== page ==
***WARNING! The following contains certain spoilers for Ford v Ferrari!***
Did you know that the Ford Motor Company tried to buy Ferrari in the 1960s?
I sure didn’t, and probably would have gone on not knowing if it hadn’t been for Ford v Ferrari, which is a captivating and high octane look at one of the biggest rivalries in automotive history.
Helmed by James Mangold—a director who proved he knew how to effectively handle history in 2005’s Walk the Line—the film (in theaters Nov. 15) could have easily been a glorified car commercial that only focused on cool drivers and even cooler cars. Luckily, it’s not that—at least not entirely.
In one hell of a smart gear shift, Mangold makes the cars ride shotgun to the characters.
Set in the early ‘60s, Ford v Ferrari is about the efforts of car designer, Carroll Shelby (Matt Damon), and the aptly-named racer, Ken Miles (Christian Bale), to craft a Ford race car capable of beating Ferrari at the famed 24-hour racing competition in Le Mans, France. This automotive arms race would lead to the creation of the Ford GT40.
But before we even get to that point, the script by Jez Butterworth, John-Henry Butterworth, and Jason Keller expertly lays down the dramatic and emotional stakes. When the story kicks off, Ford, Led by Henry Ford II (Tracy Letts), is stagnating creatively and needs a way to remain relevant in a market now dominated by young Baby Boomers with a surplus of cash in their pockets.
It’s a young Lee Iacocca (a smooth-talking Jon Bernthal plays the man behind car models like the Mustang and Pinto) who comes up with the bright idea to try and outpace the handmade craftsmanship of Ferrari. When an offer to buy the Italian car company only drives old Enzo (Remo Girone) into the arms of Fiat, Ford turns to Shelby for help in building the fastest car in the world.
In turn, Shelby—a gruff and somewhat unscrupulous visionary—recruits Miles, a genius behind the wheel of a car, but not a guy who works well with others. It’s this pairing that makes Ford v Ferrari so irresistibly watchable and the match-up of Damon and Bale could not have been more perfect.
Both play men with very large personalities, but when placed in the same space, these characters are able to harmoniously co-exist, bouncing off one another and kickstarting magnetic chemistry just like the turning of an ignition kickstarts a car’s engine.
Damon gets a lot of good comedic moments (keep an eye out for his stopwatch antics) as Shelby, but it’s Bale who really represents the beating heart of the story. Always the method actor, the Batman alum fully inhabits the Cockney-accented Miles, a person who loves racing just as much as he loves his wife and son (played by Caitriona Balfe and Noah Jupe respectively).
Even when Ken devises a way to make his car lighter or beats a speed record, he’s never truly satisfied. He’s living proof that you can take the driver out of the car, but you can’t take the car out of the driver. Unfortunately, that fact doesn’t come with the happiest of endings for Miles who perished in a test drive in the summer of ’66.
Whether or not this was a dramatic license on the part of the filmmakers, Ken ends up finding a sort of inner peace and decides to slow down for once in his life. It’s a nice conclusion to his arc after he’s spent most of the movie acting like an obstinate SOB.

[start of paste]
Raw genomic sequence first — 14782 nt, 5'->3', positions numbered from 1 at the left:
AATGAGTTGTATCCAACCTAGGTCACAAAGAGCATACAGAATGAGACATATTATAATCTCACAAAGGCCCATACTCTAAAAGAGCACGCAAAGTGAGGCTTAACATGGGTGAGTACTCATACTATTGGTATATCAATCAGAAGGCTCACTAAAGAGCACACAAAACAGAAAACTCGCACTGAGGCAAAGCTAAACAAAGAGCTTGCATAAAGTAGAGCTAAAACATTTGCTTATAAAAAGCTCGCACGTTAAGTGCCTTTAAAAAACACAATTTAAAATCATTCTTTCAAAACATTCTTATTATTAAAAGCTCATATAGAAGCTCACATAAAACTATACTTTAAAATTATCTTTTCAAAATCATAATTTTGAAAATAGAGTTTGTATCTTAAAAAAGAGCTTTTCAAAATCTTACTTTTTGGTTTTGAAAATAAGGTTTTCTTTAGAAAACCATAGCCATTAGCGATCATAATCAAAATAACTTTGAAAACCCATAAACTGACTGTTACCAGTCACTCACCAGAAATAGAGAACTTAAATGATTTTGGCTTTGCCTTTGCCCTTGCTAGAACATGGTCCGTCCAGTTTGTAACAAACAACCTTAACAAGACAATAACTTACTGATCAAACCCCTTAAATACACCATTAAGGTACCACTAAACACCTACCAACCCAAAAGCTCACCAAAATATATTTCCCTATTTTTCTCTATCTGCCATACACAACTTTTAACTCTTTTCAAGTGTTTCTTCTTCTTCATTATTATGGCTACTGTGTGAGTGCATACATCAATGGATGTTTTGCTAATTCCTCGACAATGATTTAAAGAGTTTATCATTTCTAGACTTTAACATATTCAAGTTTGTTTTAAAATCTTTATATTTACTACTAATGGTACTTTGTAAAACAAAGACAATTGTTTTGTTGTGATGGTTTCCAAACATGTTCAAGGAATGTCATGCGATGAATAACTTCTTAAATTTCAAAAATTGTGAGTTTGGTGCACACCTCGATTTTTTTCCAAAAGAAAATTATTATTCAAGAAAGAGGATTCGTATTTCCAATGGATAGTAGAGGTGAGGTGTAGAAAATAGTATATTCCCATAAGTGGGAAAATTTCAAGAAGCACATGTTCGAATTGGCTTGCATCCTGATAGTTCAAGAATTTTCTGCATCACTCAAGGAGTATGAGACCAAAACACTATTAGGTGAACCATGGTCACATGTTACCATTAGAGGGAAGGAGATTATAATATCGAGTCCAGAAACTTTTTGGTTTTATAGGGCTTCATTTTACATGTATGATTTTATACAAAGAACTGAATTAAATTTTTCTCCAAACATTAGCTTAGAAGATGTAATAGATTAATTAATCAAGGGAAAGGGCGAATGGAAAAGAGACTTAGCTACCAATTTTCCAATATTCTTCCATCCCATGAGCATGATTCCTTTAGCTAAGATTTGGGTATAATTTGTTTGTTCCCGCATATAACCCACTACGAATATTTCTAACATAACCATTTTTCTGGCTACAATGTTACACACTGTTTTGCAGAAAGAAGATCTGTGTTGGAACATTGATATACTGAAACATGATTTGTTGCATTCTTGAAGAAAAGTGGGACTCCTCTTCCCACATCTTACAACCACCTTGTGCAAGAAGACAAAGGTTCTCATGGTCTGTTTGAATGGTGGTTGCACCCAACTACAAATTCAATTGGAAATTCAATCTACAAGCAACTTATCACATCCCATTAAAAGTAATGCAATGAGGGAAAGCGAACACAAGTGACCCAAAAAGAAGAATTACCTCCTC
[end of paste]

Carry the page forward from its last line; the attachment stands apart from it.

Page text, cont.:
Aside from Ferrari, the main villain of the film is Leo Beebe (Josh Lucas), the head of Ford’s racing program who doesn’t care for Miles and is more concerned about the company’s image than he does about having the right people for the job. A one-dimensional villain, Beebe is one of the movie’s few weak spots, a cliched douche who places obstacles in front of Carroll and Miles for no good reason.
The last 40 minutes or so are devoted to the 1996 Le Mans, where (spoiler!) Ford won for the very first time. Whether you know the outcome of the race or not, it’s still a thrilling and nitrous-fueled ride through one of the largest endurance tests humanity has created for itself.
The last third of the film throws you right into the driver’s seat and floors the gas pedal until you’re speeding at a minimum of 200 miles per hour. Thanks to some great and immersive sound design by Jay Wilkinson and David Giammarco, the engine purrs inside of your head like an angry tiger, and I mean that in the best way possible.
Even when the race is over and you’re catching your breath, the film throws a few extra curveballs your way. The handful of scenes after Le Mans could have been cut (the film runs over two-and-a-half hours), but they do help tie up the story in a neat emotional bow if you’re a big fan of closure.
And because the film cares so much about the characters and story, Ford v Ferrari doesn’t drag its feet or go through the motions during the non-racing sequences, which, if I had to nitpick anything, do contain some glaringly CGI cars.
That and Lucas’ villain are really the only issues that stood out to me. Beyond that, Mangold and his crew nail the rest, romanticizing the vehicles of the ‘60s in the same way that George Lucas did in America Graffiti. Add in a ton of golden hour cinematography from DP Phedon Papamichael, the production design of François Audouy, the costumes of Daniel Orlandi, and you’ve got one pretty-looking movie.
To cross the proverbial finish line, this is a film that will satisfy car aficionados as well as those individuals (like me) who know absolutely nothing about automotive care. For my buddy who tinkers with his car all the livelong day, it was an engaging look into the history of his hobby. For me, it was an intriguing and approachable introduction to the world of mechanophilia.
Ford v Ferrari is like the minivan of movies—it has enough room for everyone.
Previously published here and reprinted with the author’s permission.